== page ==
This species is only known from a very limited area in central Sumatra, where it grows at an altitude of 2400 m. It grows in mossy forest, climbing in shrubs and small trees. The typical mossy forest with Sphagnum on the ground was restricted just to the very top of the explored ridge. Just here some few single plants of Nepenthes aristolochioides were found, mostly climbing--only very few rosette-plants were growing in the moss. A gracile type of Nepenthes singalana is growing together with Nepenthes aristolochioides, usually in Sphagnum, sometimes climbing up into the shrubs and treelets.

Other Nepenthes Species of This Mountain:

At an altitude of about 1800-2100 m in montane forests and in Pandanus-swamps on the shoreline of a crater lake, Nepenthes gymnamphora can be found regularly, but scattered. Here, plants climb among shrubs and in the forest. Sometimes the funnel shaped, small upper pitchers can be found.

Nepenthes singalana grows in the same habitat as Nepenthes aristolochioides, but in a different ecological niche, as mentioned above. The type of Nepenthes singalana growing here is usually quite small and gracile, but also single large ground-pitchers have been found. The upper pitchers are very slender and small, while several (but not all) ground pitchers show very distinct ribs and teeth. Nepenthes singalana is also restricted to the mossy forest, but single plants can also be found at somewhat lower altitudes at open places. It is obvious that Nepenthes aristolochioides mainly produces pitchers high up in the trees while Nepenthes singalana usually bears pitchers at the ground on Sphagnum moss, so they colonize different ecological niches in the same habitat. One hybrid between Nepenthes aristolochioides and Nepenthes singalana has been found growing in Sphagnum moss. The mouth of it was nearly vertical.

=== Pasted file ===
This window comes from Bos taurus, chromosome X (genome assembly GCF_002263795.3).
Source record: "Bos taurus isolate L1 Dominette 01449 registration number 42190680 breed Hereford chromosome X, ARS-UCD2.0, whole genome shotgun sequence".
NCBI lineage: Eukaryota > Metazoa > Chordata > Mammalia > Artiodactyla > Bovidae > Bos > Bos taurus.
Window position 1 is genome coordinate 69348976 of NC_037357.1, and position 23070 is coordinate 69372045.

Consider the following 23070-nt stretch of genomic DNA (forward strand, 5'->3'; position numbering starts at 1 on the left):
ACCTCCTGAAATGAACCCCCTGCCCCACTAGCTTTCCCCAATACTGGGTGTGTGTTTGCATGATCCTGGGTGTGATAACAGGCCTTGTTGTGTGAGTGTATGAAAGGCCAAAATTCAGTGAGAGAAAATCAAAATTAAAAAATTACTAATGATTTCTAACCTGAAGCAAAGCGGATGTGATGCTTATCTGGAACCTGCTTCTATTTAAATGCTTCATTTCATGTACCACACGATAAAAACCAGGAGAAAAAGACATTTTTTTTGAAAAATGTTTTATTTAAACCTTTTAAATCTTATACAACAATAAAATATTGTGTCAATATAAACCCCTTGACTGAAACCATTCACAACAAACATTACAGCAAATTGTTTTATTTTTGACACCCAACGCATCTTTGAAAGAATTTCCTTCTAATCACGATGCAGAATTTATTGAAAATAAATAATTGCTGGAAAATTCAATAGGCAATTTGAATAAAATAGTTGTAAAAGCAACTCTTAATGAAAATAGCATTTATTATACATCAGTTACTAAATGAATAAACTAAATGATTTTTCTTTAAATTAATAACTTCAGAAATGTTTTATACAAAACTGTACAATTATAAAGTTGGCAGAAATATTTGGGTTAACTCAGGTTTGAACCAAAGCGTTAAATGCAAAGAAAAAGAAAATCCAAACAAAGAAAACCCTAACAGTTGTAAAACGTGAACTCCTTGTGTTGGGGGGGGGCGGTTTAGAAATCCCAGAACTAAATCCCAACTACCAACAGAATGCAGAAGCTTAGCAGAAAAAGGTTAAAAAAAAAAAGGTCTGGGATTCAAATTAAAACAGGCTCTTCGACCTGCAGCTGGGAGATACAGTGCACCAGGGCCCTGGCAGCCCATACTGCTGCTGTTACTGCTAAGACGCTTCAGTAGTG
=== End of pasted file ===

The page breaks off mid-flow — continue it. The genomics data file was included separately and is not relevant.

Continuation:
Trap Mechanism of Nepenthes aristolochioides:

Figure 3. Nepenthes aristolochioides. A)proposed trapping mechanism of upper pitcher B)proposed trapping mechanism of lower pitcher